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Embodying MexicoTourism, Nationalism & Performance$
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Ruth Hellier-Tinoco

Print publication date: 2011

Print ISBN-13: 9780195340365

Published to Oxford Scholarship Online: September 2011

DOI: 10.1093/acprof:oso/9780195340365.001.0001

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Introduction

Introduction

Chapter:
(p.3) Introduction
Source:
Embodying Mexico
Author(s):

Ruth Hellier-Tinoco

Publisher:
Oxford University Press
DOI:10.1093/acprof:oso/9780195340365.003.0001

This chapter introduces the central notion that Mexico and Mexicanness are constructs, shaped and performed through multiple modes for interfacing nationalist and tourist agendas. Establishing the focus on two specific practices, the Dance of the Old Men and Night of the Dead, from islands on Lake Pátzcuaro, Michoacán, discussion centers on ways in which both were appropriated for, and deployed as efficacious, iconic embodiments and referents of Mexico and Mexicanness from the postrevolutionary era of the 1920s to the present day. Issues concerning designations of indigenousness and folklorico, and the ideological movement of indigenismo are introduced, particularly relating to the P'urhépecha peoples. The term performism is coined to frame the discussion, engaging with the broadest conceptual understandings of performance, performing, and performativity, with the aim of drawing attention to the multiple cohering and cumulative political, ideological, epistemological, and aesthetic ideas, processes, actions, and strategies.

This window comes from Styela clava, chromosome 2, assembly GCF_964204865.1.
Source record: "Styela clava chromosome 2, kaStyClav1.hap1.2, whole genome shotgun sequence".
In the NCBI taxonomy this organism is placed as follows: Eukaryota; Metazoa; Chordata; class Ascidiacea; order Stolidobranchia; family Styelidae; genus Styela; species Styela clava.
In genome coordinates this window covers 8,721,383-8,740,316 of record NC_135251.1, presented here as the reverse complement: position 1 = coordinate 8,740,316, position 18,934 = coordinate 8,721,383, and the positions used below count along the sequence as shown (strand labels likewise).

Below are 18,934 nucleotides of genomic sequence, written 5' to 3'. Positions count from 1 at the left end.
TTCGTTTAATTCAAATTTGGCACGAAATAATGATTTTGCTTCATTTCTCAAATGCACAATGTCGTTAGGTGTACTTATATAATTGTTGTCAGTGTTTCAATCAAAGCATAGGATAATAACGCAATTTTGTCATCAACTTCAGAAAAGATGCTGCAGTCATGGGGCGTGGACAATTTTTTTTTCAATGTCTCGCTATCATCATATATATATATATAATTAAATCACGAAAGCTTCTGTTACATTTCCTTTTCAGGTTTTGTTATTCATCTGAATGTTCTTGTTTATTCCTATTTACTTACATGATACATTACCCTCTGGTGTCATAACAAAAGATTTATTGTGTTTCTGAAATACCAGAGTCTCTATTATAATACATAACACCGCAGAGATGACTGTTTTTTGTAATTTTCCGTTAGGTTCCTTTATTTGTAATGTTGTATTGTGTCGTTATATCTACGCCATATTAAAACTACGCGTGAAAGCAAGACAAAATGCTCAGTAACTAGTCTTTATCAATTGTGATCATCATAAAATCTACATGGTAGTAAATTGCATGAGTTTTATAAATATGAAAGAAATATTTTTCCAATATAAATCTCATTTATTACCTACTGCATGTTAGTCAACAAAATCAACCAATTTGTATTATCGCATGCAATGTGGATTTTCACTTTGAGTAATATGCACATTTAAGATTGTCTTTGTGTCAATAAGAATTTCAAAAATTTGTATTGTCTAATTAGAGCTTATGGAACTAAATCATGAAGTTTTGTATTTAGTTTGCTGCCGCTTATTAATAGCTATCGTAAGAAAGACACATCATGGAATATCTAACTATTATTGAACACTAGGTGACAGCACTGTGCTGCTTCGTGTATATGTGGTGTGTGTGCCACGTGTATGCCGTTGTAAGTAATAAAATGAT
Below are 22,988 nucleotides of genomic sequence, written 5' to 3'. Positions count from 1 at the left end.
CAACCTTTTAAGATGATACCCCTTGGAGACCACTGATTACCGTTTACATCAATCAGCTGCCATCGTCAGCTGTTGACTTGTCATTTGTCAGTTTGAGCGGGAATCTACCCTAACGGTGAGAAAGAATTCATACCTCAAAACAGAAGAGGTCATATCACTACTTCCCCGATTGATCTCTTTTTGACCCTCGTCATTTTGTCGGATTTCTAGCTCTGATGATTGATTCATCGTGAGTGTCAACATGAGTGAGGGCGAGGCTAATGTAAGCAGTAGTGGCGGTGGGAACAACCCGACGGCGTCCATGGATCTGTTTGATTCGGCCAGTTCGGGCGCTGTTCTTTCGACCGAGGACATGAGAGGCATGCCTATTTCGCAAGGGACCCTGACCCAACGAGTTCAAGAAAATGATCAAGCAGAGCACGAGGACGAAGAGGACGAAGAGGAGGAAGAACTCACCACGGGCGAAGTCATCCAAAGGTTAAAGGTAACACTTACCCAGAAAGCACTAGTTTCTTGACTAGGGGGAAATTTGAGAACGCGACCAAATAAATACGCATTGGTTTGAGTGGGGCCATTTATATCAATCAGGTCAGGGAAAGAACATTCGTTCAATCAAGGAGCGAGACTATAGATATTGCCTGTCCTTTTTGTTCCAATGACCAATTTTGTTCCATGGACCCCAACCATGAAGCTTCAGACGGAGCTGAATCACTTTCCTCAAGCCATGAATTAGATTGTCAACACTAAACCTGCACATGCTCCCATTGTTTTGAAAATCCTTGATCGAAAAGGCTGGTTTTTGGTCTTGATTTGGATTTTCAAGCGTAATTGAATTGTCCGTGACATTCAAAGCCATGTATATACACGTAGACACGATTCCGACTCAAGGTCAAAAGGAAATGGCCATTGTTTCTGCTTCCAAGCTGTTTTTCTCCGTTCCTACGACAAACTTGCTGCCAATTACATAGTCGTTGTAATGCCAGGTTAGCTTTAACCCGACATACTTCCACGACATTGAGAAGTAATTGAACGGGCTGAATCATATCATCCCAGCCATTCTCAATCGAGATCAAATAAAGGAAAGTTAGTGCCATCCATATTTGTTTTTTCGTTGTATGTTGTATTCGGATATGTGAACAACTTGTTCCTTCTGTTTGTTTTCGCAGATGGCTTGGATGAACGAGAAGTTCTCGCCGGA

Keywords:   performism, Mexicanness, iconic referents, the Dance of the Old Men, Night of the Dead, indigenismo, P'urhépecha, folklórico

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